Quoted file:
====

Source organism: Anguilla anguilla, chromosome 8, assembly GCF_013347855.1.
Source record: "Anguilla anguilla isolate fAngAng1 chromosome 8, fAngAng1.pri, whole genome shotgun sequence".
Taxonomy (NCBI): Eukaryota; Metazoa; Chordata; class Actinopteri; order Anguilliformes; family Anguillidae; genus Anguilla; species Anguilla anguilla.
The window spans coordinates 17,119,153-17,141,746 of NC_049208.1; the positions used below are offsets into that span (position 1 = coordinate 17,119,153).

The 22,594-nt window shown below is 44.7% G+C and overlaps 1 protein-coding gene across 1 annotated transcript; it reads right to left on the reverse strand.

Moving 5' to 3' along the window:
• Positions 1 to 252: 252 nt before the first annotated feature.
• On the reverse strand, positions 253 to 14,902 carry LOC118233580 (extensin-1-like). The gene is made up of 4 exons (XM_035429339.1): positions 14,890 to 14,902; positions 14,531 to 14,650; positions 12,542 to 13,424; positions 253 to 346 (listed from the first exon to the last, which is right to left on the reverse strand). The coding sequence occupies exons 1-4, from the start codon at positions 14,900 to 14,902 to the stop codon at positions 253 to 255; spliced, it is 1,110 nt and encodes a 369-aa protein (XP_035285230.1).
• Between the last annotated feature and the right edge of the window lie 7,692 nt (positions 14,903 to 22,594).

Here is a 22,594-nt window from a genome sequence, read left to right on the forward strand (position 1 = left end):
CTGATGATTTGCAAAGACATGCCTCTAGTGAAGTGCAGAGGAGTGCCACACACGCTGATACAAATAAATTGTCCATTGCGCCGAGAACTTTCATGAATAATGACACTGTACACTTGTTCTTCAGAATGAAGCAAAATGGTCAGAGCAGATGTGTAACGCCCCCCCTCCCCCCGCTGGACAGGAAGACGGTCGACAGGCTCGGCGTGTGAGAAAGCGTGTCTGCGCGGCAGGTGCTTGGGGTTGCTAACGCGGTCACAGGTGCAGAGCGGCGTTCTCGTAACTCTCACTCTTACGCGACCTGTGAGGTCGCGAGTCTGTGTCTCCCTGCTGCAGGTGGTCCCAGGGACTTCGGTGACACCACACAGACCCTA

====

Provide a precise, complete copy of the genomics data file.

Source organism: Anguilla anguilla, chromosome 8, assembly GCF_013347855.1.
Source record: "Anguilla anguilla isolate fAngAng1 chromosome 8, fAngAng1.pri, whole genome shotgun sequence".
Taxonomy (NCBI): Eukaryota; Metazoa; Chordata; class Actinopteri; order Anguilliformes; family Anguillidae; genus Anguilla; species Anguilla anguilla.
The window spans coordinates 17,119,153-17,141,746 of NC_049208.1; the positions used below are offsets into that span (position 1 = coordinate 17,119,153).

The 22,594-nt window shown below is 44.7% G+C and overlaps 1 protein-coding gene across 1 annotated transcript; it reads right to left on the reverse strand.

Moving 5' to 3' along the window:
• Positions 1 to 252: 252 nt before the first annotated feature.
• On the reverse strand, positions 253 to 14,902 carry LOC118233580 (extensin-1-like). The gene is made up of 4 exons (XM_035429339.1): positions 14,890 to 14,902; positions 14,531 to 14,650; positions 12,542 to 13,424; positions 253 to 346 (listed from the first exon to the last, which is right to left on the reverse strand). The coding sequence occupies exons 1-4, from the start codon at positions 14,900 to 14,902 to the stop codon at positions 253 to 255; spliced, it is 1,110 nt and encodes a 369-aa protein (XP_035285230.1).
• Between the last annotated feature and the right edge of the window lie 7,692 nt (positions 14,903 to 22,594).

Here is a 22,594-nt window from a genome sequence, read left to right on the forward strand (position 1 = left end):
CTGATGATTTGCAAAGACATGCCTCTAGTGAAGTGCAGAGGAGTGCCACACACGCTGATACAAATAAATTGTCCATTGCGCCGAGAACTTTCATGAATAATGACACTGTACACTTGTTCTTCAGAATGAAGCAAAATGGTCAGAGCAGATGTGTAACGCCCCCCCTCCCCCCGCTGGACAGGAAGACGGTCGACAGGCTCGGCGTGTGAGAAAGCGTGTCTGCGCGGCAGGTGCTTGGGGTTGCTAACGCGGTCACAGGTGCAGAGCGGCGTTCTCGTAACTCTCACTCTTACGCGACCTGTGAGGTCGCGAGTCTGTGTCTCCCTGCTGCAGGTGGTCCCAGGGACTTCGGTGACACCACACAGACCCTA